A Reel Mexican
Flying on a plane has never bothered me. It is the taking off and landing of the plane that causes me to squirm. That being said, I admit I was a little apprehensive about taking off and landing a total of 6 times to get from DFW airport to Los Mochis, Mexico for a fishing trip to Lake Huites. Then again, the thought of getting away from my office for 5 days on a vacation sounded too good. Especially when Greg Van Steenkiste told me about the fishing at this great new Mexican lake.
I knew this was going to be a good trip from the moment I got in line at the American Airlines ticket counter at DFW Airport to check in for my flight to Tucson. There in line in front of me stood John Biondi, his son Byron and John's brother, Mark. They were each carrying a suitcase, a huge soft-sided tackle bag and rods cases. So was I. After introductions, it was apparent that each of us had mutual friends who fished (a good friend of mine Ken Revell used to work with John at General Motors) and before we ever got off the ground, we had caught more bass in the airport lounge in an hour than a lot of anglers do in a day on a real lake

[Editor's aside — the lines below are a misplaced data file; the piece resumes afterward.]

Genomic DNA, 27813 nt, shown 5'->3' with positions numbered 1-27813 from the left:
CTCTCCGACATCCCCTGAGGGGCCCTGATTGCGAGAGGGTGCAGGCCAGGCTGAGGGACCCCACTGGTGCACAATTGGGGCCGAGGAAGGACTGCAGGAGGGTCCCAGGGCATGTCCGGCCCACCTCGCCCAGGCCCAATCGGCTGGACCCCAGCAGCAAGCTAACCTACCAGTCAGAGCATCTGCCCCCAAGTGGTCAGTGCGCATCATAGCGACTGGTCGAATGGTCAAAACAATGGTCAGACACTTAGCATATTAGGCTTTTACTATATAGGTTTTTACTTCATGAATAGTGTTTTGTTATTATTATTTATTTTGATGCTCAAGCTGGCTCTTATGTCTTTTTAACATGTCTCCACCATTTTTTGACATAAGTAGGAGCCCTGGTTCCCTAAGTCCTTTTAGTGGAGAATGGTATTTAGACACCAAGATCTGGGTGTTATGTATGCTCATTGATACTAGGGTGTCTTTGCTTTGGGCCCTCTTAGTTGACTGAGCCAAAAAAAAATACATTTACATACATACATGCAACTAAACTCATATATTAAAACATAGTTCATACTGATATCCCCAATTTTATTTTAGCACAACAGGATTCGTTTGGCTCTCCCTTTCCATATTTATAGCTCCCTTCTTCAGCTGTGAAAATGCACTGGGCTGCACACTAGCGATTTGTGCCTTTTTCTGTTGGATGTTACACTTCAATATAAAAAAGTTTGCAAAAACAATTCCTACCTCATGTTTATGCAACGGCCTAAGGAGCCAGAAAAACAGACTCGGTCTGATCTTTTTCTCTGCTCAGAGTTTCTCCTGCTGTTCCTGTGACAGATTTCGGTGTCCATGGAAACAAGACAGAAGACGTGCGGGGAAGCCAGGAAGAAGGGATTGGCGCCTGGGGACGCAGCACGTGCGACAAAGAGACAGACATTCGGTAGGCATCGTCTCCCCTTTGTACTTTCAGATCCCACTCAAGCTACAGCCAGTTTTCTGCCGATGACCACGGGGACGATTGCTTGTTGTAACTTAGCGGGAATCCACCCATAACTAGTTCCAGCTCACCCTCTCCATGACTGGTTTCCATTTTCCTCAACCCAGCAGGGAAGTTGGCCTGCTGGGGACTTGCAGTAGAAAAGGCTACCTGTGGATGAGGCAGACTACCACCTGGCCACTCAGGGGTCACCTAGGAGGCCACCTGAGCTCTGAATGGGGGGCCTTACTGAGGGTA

.After arrival in Tucson, we hooked up with Greg Van Steenkiste of Phoenix and his friends for the connecting flight into Mexico. Greg is CEO of Scientific Bass, makers of Kick'n BassŪ fish attractant and the Lip Grip'r. Greg had been after me to go on a trip to Lake Huites for some time. After all, he had been their 4 or 5 times and every time said the fishing was phenomenal. We all departed Tucson, after a 2 hour Aero California airline delay, and after a pretty short flight, landed in Hermosillo, Mexico. After a brief stopover, we departed for another short flight to Los Mochis, Mexico. Upon arrival at 9:00 pm at the Los Mochis Airport, we were greeted by Jose and the drivers from the Lake Huites Lodge. After making sure we had all of our gear off the plane, we loaded the Suburbans and vans for the 3 hour drive to the lodge. The first 2 hours were on 2 lane highways and were normal. The time went by fast as each of us in the Suburban got acquainted. When the convoy of 4 vehicles arrived at the edge of the Sierra Madre mountains to start the drive up to the lodge, the final 16 miles took about a hour. From the looks and condition of the mountain road, it was apparent that we were heading into some rugged mountain country. Upon arrival at the Lodge that night, I was amazed at how nice it was. This is roughing it?